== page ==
However dire the economic situation, fare hikes and service cuts remain a constant threat in our communities. The MBTA has been swimming in debt with over $8 billion and counting. $1.8 billion is from Big Dig projects required by the state government, yet the state has not accepted any responsibility for this cost. Fare hikes force riders to bear the burden of debt payments that include projects benefiting car owners. Read more...
October 17, 2008
More than 300 people crammed into Hibernian Hall in Roxbury for a public hearing on Boston University's (BU) proposed bioterrorism lab on Tuesday. So many showed up that police closed doors to the public just minutes after the meeting began.
The bioterrorism lab, located in the South End/Roxbury area and funded in large part by federal tax dollars, will house experiments into biological agents including infectious diseases that can be used in biowarfare. Biolabs in the U.S. are classified into four levels according to the danger of pathogens researched. BU's will include a Biosafety Level 4 (BSL-4), the highest grade, allowing scientists access to ebola and other deadly viral hemorrhagic fevers for which there are no treatments. As the first BSL-4 to be built in a densely populated urban area, residents are worried that human error could expose thousands to hazards such as deadly airborne viruses.
Though the hearing was supposed to be a public forum, it seems that many people never got a chance to voice their opinion. Read more...
October 16, 2008
Worried about home heating costs this winter? Join Co-op Power's home heating oil buying group!
Co-op Power and Greater Four Corners Action Coalition are creating a home heating oil cap service to ensure protection from unexpected price spikes this season. This service acts as a group insurance plan for Co-op Power members and Affiliate Members. Co-op Power membership fees vary, and you can become an Affiliate member for just $25 per year!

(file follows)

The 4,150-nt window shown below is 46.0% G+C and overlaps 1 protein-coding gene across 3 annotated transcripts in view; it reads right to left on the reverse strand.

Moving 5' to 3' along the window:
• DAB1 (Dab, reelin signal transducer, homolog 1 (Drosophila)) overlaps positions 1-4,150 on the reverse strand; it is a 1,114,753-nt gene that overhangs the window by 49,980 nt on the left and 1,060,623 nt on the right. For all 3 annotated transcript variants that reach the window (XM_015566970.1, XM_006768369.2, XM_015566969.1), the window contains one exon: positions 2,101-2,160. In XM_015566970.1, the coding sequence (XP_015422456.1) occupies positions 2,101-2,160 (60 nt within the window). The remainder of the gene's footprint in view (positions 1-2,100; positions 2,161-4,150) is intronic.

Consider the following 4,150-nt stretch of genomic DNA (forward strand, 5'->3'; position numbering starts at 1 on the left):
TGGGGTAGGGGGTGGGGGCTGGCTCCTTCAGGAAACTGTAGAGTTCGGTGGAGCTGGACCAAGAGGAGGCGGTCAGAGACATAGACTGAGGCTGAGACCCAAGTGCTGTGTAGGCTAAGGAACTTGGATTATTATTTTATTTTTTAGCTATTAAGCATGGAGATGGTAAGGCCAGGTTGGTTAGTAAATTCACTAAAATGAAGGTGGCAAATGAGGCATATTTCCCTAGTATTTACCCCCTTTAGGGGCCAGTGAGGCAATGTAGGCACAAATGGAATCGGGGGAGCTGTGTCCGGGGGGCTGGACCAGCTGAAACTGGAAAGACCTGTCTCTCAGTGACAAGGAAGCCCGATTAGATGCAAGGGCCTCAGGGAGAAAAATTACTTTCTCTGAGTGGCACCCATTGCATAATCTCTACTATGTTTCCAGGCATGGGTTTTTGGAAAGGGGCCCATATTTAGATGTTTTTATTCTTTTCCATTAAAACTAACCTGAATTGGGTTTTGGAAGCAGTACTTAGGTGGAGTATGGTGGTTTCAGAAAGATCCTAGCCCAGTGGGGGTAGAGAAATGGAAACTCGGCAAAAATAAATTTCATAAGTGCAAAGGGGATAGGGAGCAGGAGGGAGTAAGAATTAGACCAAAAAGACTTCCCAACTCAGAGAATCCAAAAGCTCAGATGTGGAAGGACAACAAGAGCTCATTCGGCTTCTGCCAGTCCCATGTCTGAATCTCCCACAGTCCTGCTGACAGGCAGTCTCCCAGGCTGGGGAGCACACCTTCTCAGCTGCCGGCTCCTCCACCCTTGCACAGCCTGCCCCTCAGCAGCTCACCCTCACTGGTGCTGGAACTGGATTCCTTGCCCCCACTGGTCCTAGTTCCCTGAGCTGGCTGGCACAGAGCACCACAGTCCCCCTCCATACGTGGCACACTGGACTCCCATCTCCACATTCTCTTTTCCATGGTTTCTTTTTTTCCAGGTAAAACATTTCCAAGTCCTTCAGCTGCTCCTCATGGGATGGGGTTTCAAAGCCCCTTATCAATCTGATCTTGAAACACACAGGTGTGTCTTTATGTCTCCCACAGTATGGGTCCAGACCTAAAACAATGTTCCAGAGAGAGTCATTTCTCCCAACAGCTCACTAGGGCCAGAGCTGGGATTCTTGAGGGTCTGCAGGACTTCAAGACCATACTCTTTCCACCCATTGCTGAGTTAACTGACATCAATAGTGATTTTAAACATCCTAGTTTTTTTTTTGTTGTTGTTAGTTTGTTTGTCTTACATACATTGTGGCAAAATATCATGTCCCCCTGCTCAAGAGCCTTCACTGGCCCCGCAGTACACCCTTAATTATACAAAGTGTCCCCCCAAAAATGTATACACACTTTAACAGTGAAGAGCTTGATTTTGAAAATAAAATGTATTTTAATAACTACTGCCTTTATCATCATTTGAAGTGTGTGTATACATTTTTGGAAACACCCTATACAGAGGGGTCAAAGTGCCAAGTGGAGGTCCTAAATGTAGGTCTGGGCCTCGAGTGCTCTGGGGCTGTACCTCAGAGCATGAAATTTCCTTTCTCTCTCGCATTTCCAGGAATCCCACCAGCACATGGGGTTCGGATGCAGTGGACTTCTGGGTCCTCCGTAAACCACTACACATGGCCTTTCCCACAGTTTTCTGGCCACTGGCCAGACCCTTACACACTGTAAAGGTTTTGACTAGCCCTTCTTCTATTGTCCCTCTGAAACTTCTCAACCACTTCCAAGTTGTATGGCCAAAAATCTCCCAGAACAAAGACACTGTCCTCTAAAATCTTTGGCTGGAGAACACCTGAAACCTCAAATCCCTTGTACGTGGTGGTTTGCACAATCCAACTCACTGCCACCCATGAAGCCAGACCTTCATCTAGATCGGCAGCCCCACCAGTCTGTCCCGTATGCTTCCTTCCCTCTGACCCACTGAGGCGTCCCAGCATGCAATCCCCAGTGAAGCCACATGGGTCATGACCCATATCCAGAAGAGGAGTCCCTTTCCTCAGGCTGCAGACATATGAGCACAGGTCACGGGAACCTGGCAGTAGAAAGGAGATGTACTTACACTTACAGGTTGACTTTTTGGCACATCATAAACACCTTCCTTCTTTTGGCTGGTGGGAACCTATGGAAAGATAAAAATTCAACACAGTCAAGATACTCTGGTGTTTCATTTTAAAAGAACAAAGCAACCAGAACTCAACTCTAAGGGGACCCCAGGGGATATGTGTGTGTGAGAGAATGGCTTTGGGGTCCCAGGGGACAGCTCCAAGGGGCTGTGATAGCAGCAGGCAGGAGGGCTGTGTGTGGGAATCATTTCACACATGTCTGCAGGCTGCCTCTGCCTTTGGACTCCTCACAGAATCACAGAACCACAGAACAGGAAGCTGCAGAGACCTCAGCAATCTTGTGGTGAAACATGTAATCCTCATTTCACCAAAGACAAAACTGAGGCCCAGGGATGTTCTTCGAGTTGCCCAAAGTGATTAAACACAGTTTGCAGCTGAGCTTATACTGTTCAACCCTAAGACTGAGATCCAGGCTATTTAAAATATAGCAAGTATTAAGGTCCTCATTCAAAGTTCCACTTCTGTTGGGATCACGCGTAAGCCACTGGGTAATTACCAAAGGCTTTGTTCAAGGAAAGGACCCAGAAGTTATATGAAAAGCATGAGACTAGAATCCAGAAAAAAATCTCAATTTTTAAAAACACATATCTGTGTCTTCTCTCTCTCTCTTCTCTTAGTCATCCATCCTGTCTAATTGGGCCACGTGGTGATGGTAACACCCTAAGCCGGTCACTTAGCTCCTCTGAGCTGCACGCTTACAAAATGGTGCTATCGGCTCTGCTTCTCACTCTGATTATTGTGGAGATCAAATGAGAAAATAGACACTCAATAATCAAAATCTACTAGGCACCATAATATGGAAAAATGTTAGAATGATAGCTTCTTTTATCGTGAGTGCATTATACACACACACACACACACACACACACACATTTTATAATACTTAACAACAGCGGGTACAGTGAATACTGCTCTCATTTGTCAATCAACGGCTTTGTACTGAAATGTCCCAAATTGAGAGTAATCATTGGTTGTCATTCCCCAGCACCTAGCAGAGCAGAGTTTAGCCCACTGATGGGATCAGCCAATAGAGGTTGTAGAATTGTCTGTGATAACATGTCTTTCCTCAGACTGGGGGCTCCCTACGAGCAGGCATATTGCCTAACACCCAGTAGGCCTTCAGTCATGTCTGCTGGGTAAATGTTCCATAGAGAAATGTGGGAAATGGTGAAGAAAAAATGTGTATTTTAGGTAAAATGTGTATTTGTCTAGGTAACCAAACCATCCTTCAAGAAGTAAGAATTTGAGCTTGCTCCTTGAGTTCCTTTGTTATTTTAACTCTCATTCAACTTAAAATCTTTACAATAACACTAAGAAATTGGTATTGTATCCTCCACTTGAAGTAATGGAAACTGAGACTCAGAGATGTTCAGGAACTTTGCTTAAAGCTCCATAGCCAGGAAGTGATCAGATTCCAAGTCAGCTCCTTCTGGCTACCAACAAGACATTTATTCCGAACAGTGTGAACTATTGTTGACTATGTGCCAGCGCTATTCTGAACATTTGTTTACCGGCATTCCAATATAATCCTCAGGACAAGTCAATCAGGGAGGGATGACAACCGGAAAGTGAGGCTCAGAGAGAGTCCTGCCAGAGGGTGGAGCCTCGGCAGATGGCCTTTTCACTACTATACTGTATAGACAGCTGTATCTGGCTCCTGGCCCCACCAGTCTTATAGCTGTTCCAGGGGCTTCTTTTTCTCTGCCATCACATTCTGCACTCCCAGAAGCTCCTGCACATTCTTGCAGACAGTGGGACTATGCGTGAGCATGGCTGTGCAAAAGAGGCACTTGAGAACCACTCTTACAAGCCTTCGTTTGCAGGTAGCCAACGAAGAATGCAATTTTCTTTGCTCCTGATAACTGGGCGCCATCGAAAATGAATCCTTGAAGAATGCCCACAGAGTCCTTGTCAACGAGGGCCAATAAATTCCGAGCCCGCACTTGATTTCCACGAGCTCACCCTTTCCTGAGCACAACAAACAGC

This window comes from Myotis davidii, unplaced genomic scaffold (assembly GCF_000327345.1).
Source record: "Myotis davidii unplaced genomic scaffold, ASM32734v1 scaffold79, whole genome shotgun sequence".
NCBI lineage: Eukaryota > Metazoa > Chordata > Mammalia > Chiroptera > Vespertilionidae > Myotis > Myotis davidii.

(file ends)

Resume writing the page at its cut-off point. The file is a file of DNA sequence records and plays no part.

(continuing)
After months of research, Co-op Power has found the best way for members to get fair and stable prices for home heating oil. Instead of signing a pre-buy contract as in the past, a cap service would better benefit folks because prices are actually decreasing right now. Members in Co-op Power’s home heating oil buying group don’t want to be locked into a price that’s too high if the market price goes down, but are also concerned that prices may spike due to extreme weather conditions or other unanticipated events. Read more...
October 10, 2008
While plans for Boston University's (BU) Biolab won't be evaluated until 2010, opposition to this project remains strong. A recent letter to the editor published in the Herald draws attention to the many risks of the project. Attorney Laura Maslow-Armand of the Lawyers' Committee for Civil Rights Under Law and ACE Board member Dr. Daniel Goodenough authored the piece, highlighting wide security gaps in BU's plan.
Among the laughable safety measures is the assertion that having two UPS or FedEx drivers instead of one handling the transportation of deadly viruses would be adequate to protect against an outbreak. BU also claims that using a "buddy system" in the laboratory would safeguard against "the risk of human error, inattention, and negligence."
Potential blunders at the lab, already built in a densely populated lower income community of color, would be catastrophic in a neighborhood that historically has low access to transportation and medical care. It would be the first Bio Safety Level 4 (BSL-4) lab in the nation to be located in a city center. BSL-4 labs are the highest level of biolabs and deal with the most dangerous pathogens known. Read more...